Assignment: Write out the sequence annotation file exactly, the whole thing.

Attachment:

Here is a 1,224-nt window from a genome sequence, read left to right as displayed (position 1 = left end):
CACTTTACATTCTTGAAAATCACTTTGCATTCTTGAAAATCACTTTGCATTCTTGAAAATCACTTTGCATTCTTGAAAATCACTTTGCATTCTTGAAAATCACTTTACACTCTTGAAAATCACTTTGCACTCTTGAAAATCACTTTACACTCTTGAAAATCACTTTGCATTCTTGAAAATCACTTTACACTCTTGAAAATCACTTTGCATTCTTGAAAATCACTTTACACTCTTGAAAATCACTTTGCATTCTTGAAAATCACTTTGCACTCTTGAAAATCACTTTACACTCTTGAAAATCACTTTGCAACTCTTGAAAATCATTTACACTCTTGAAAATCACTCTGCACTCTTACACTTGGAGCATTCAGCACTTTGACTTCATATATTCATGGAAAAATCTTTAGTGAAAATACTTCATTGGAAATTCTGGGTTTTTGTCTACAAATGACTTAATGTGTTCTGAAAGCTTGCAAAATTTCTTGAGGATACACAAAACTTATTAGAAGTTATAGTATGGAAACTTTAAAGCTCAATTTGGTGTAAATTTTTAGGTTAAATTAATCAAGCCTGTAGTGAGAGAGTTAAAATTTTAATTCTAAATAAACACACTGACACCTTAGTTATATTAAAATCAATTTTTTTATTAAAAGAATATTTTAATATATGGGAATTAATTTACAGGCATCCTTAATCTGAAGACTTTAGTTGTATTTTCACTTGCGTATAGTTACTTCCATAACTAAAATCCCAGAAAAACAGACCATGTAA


Here is a 1,224-nt window from a genome sequence, read left to right as displayed (position 1 = left end):
CACTTTACATTCTTGAAAATCACTTTGCATTCTTGAAAATCACTTTGCATTCTTGAAAATCACTTTGCATTCTTGAAAATCACTTTGCATTCTTGAAAATCACTTTACACTCTTGAAAATCACTTTGCACTCTTGAAAATCACTTTACACTCTTGAAAATCACTTTGCATTCTTGAAAATCACTTTACACTCTTGAAAATCACTTTGCATTCTTGAAAATCACTTTACACTCTTGAAAATCACTTTGCATTCTTGAAAATCACTTTGCACTCTTGAAAATCACTTTACACTCTTGAAAATCACTTTGCAACTCTTGAAAATCATTTACACTCTTGAAAATCACTCTGCACTCTTACACTTGGAGCATTCAGCACTTTGACTTCATATATTCATGGAAAAATCTTTAGTGAAAATACTTCATTGGAAATTCTGGGTTTTTGTCTACAAATGACTTAATGTGTTCTGAAAGCTTGCAAAATTTCTTGAGGATACACAAAACTTATTAGAAGTTATAGTATGGAAACTTTAAAGCTCAATTTGGTGTAAATTTTTAGGTTAAATTAATCAAGCCTGTAGTGAGAGAGTTAAAATTTTAATTCTAAATAAACACACTGACACCTTAGTTATATTAAAATCAATTTTTTTATTAAAAGAATATTTTAATATATGGGAATTAATTTACAGGCATCCTTAATCTGAAGACTTTAGTTGTATTTTCACTTGCGTATAGTTACTTCCATAACTAAAATCCCAGAAAAACAGACCATGTAA